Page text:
The Gospel of Luke

This devotional is written by Alina Speller, who is currently very much into the word to word translation of the Bible.

Luke 9:1-17

Jesus sends out the Twelve
9 When Jesus had called the Twelve together, he gave them power and authority to drive out all demons and to cure diseases, 2 and he sent them out to proclaim the kingdom of God and to heal those who were ill. 3 He told them: ‘Take nothing for the journey – no staff, no bag, no bread, no money, no extra shirt. 4 Whatever house you enter, stay there until you leave that town. 5 If people do not welcome you, leave their town and shake the dust off your feet as a testimony against them.' 6 So they set out and went from village to village, proclaiming the good news and healing people everywhere.

7 Now Herod the tetrarch heard about all that was going on. And he was perplexed because some were saying that John had been raised from the dead, 8 others that Elijah had appeared, and still others that one of the prophets of long ago had come back to life. 9 But Herod said, ‘I beheaded John. Who, then, is this I hear such things about?' And he tried to see him.

Jesus feeds the five thousand
10 When the apostles returned, they reported to Jesus what they had done. Then he took them with him and they withdrew by themselves to a town called Bethsaida, 11 but the crowds learned about it and followed him. He welcomed them and spoke to them about the kingdom of God, and healed those who needed healing.

12 Late in the afternoon the Twelve came to him and said, ‘Send the crowd away so they can go to the surrounding villages and countryside and find food and lodging, because we are in a remote place here.'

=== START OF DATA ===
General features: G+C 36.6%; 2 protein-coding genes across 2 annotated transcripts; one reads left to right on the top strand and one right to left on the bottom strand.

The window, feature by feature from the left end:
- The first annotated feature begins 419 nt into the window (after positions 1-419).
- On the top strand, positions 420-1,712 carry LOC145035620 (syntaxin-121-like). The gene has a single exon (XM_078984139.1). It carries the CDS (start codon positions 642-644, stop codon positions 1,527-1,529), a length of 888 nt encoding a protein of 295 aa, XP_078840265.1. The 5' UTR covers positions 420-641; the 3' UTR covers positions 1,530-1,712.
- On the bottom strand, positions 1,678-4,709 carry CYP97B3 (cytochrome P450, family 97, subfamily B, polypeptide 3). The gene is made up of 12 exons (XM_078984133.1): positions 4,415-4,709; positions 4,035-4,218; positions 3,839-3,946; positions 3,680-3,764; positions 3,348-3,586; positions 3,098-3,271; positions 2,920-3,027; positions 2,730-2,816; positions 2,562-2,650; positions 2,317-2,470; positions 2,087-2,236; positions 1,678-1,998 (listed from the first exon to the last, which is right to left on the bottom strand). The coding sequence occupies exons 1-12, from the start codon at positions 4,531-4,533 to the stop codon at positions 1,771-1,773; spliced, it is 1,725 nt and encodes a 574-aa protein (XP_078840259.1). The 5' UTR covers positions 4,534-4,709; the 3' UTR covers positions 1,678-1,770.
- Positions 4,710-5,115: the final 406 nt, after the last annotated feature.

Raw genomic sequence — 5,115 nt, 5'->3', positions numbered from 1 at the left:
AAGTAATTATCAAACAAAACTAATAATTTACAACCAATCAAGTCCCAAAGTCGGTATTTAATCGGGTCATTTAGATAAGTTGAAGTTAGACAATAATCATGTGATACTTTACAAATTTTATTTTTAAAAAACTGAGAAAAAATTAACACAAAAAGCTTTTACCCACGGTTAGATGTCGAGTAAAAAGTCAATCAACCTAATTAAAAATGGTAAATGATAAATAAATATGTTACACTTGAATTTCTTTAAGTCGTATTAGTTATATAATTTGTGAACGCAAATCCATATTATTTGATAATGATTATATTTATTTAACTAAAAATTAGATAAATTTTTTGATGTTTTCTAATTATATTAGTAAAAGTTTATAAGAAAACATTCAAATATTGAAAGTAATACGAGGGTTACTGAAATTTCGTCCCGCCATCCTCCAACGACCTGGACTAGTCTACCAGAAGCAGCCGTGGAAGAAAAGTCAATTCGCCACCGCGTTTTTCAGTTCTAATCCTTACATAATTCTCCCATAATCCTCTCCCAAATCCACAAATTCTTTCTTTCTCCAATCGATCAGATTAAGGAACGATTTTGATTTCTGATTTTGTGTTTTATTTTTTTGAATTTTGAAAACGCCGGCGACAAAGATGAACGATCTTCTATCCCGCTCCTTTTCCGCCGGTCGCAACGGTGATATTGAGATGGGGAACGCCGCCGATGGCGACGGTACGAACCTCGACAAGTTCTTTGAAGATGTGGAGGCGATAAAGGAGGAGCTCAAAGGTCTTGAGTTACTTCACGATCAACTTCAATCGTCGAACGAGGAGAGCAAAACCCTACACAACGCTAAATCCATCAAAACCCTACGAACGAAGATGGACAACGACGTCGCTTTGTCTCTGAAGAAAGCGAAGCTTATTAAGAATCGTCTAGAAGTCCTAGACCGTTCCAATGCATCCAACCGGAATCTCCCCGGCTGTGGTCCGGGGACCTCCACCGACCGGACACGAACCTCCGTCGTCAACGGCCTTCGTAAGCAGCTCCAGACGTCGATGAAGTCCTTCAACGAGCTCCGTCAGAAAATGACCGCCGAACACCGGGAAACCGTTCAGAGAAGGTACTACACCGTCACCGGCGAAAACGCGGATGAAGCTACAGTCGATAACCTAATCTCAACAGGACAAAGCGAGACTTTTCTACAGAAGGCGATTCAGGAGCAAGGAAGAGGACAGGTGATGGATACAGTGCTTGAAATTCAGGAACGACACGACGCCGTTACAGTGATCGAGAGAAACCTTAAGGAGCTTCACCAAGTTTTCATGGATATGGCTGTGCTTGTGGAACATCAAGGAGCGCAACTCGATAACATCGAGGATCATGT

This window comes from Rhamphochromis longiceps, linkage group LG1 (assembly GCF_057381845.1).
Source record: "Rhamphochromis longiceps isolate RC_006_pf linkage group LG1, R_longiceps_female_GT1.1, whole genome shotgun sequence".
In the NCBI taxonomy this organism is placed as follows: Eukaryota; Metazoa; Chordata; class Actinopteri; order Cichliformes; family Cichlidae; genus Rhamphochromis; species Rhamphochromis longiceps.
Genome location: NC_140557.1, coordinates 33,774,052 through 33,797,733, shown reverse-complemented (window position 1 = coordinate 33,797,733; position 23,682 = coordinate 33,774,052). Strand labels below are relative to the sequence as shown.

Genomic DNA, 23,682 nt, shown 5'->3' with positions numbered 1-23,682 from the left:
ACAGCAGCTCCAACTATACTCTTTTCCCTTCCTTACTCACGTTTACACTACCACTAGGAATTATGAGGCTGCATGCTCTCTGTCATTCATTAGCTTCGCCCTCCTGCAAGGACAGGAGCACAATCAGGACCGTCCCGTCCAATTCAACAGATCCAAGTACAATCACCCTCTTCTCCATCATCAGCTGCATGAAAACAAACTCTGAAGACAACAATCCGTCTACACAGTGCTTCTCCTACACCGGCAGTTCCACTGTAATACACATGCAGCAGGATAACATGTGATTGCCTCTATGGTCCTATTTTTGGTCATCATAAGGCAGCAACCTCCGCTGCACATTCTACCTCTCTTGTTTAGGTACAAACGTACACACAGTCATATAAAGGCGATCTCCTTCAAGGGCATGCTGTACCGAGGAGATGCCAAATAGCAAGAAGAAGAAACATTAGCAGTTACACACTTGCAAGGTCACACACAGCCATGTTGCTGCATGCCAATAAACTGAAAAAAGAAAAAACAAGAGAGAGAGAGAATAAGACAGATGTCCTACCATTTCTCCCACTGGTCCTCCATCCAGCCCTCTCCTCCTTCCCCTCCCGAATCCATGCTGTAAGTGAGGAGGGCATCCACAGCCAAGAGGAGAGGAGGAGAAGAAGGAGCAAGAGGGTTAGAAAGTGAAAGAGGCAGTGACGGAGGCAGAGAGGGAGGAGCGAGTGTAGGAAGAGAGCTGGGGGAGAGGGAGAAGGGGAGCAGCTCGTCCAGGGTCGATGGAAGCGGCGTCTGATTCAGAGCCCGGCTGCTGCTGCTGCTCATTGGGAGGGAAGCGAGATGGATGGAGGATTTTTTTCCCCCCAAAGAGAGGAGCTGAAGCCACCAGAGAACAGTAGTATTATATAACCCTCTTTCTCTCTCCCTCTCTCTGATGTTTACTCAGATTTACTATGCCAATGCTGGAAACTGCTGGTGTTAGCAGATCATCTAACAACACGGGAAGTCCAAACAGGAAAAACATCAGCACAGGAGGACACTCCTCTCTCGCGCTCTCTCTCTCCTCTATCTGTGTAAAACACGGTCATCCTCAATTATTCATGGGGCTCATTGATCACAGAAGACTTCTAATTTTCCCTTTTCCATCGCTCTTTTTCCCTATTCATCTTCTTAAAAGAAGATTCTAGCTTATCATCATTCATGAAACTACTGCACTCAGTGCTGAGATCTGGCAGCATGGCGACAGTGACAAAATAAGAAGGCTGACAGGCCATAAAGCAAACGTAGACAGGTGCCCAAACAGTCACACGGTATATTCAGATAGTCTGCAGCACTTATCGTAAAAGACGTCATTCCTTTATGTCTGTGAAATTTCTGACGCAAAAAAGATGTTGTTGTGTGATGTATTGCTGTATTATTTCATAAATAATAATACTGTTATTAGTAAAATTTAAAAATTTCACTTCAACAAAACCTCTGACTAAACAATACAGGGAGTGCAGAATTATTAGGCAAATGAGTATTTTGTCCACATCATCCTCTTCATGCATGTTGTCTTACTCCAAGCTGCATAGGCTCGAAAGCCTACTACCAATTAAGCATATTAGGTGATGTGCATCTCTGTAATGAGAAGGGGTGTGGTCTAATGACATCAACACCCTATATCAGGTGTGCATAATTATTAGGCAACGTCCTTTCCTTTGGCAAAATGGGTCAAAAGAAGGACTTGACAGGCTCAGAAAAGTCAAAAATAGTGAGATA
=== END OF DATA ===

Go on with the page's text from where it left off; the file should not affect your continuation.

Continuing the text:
13 He replied, ‘You give them something to eat.'

Reflection

Jesus called together THE TWELVE and offered them power and authority over all demons and to cure diseases. Then, Jesus sends them out to proclaim the Kingdom of God and to heal the sick. He asks them not to take anything with them so that they can fully concentrate on God, and fully engage inside the houses they come to. He asks them to not pick a house, but to go to the one they feel lead to, and then stay there until they feel lead to another city. This command is a protection from the distraction of our own wants and fears.

By hearing of all that was happening, Herod the Tetrach becomes perplexed. A Tetrarch, (ruler over 1/4th of a region) is forced to think about his actions, leading him to seek to see, Jesus. How amazing.

The APOSTLES (apostello; a delegate) return to Jesus and report all that they had done. They have become ambassadors of Jesus. In their return, Jesus takes them away privately to the hometown of the apostles Peter, Andrew, and Philip. A place of familiarity of home, a safe space. However, crowds appear. Jesus does not send the crowd away. He speaks to them about the kingdom of God and heals the sick. The TWELVE even after having been through all that they had been through still get worried about provision when the night comes. So, Jesus asks his DISCIPLES (learner, pupil) to give all they have, and to go to the crowds and ask them to recline down for eating. Before the blessing and multiplication of the bread and the fish, the pupils are required to act in line with the miraculous that is about to happen. The crowd was satisfied and there were still 12 baskets full to collect. Sometimes we are called to evangelize and to heal the sick even when we are in our safe space. When we feel like pupils and not apostles. We are called to give what we have, but all our efforts are not only returned in the end, they return with having satisfied those that are hungry. We are offered to tap into the miraculous, even when we are just pupils.

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